Since most of you probably aren’t familiar with Deaf culture, let me begin by explaining that the Deaf community is a very touchy (physically) community. I’ve heard various reasons for this. Part of it seems to be the loss of one sense, sound; so we make it up by using more of another sense, in this case touch. There are lots of hugs, pats, nudges, etc. Another reason for this is that we, of course, can’t hear. Say you need to get by John Doe, but he’s in your way. A simple “excuse me” won’t do much good, it’s noisy and his hearing aids are overwhelmed (or he can’t hear anything at all). How do you get by? Sometimes it only takes a light tap on the shoulder, sometimes it’s a little bit more of a moving of the other person’s body (giving a slight push to the side, or putting hands on the shoulder and moving them over a little). Now, all this isn’t to say that the Deaf are a community of people constantly groping at each other, not by a long shot. But I’ve seen that people who aren’t comfortable with touching are often unnerved when around a lot of Deaf people. For Deaf folks though, this is the norm.
Now let’s add in the Jewish concept of Niddah. Ah, now things become more complex! I see this often with one rabbi I know. He’s a Baal Teshuva, a hearing, religious son of deaf, non-religious parents. But he’s very active in the deaf community. I sometimes see that he makes a slight move, as if he is about to hug someone, then suddenly remembers and stops himself.
That’s the general picture. Now it’s on to my own experiences. Before we were married, my wife (modern orthodox her whole life, also deaf) and I really didn’t get into a deep discussion on Niddah issues; and after the wedding, sort of fumbled a bit to figure it all out. During the times of Niddah, we still touched to alert each other to things, plus a quick hug hello and good bye, and after a, shall we say, heated discussion, to signal that we are okay again.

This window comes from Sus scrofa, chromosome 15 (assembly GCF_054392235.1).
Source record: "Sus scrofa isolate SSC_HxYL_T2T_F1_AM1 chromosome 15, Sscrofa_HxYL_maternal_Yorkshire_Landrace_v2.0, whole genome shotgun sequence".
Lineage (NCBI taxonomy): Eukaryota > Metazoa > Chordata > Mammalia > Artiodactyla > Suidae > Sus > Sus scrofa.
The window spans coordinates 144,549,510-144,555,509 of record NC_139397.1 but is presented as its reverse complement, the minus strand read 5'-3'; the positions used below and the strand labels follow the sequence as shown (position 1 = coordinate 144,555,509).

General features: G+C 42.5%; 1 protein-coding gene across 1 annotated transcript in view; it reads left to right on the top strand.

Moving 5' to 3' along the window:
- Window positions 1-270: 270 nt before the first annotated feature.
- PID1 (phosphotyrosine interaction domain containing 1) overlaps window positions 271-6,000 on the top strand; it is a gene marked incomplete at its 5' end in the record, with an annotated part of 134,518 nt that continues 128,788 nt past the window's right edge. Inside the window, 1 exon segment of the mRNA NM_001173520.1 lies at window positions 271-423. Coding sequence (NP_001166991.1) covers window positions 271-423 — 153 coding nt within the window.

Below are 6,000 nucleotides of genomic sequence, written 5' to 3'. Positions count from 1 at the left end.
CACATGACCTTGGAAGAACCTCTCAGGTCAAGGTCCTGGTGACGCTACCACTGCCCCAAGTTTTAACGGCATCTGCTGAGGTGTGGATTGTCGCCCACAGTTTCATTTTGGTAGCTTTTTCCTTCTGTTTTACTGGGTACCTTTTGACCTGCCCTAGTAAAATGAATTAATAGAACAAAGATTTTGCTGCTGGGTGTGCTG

But as I began to become more religious myself, we started re-evaluating things, and decided to try and completely keep from touching during this time period. There were some small challenges. For example, I could no longer just tap on her shoulder if I wanted her attention and she didn’t have her hearing aids on. Instead, I would now stomp on the floor (for the vibrations), or reach around and wave to her if I was close enough. Those were easily overcome.
No, the place where I noticed it took the most analyzing and adjusting, for me, was the “after heated discussion hug.” I came to realize that I was using this as a crutch to calm my wife (and myself) down. Maybe even unfairly. It seemed that if I hugged her tight enough, or long enough, the tears would soon dry up and she’d be feeling better. But now there were times I couldn’t give the hug. Now what to do??
I soon learned that when the occasional flare ups would occur (nothing MAJOR, just the usual issues here and there that all married couples with active kids face) that I would need to talk and discuss the issue completely in full length and depth until it was truly resolved for both of us, and we were both feeling better. While this approach takes much longer than the “hug-the-problem-away,” I think the solution we come up with is better and longer lasting, not another temporary patch. Now even when it’s not a period of Niddah, we do spend more time talking about the issues in detail until they really are resolved, and only then do we close things up with a hug. (After all, they are still nice!)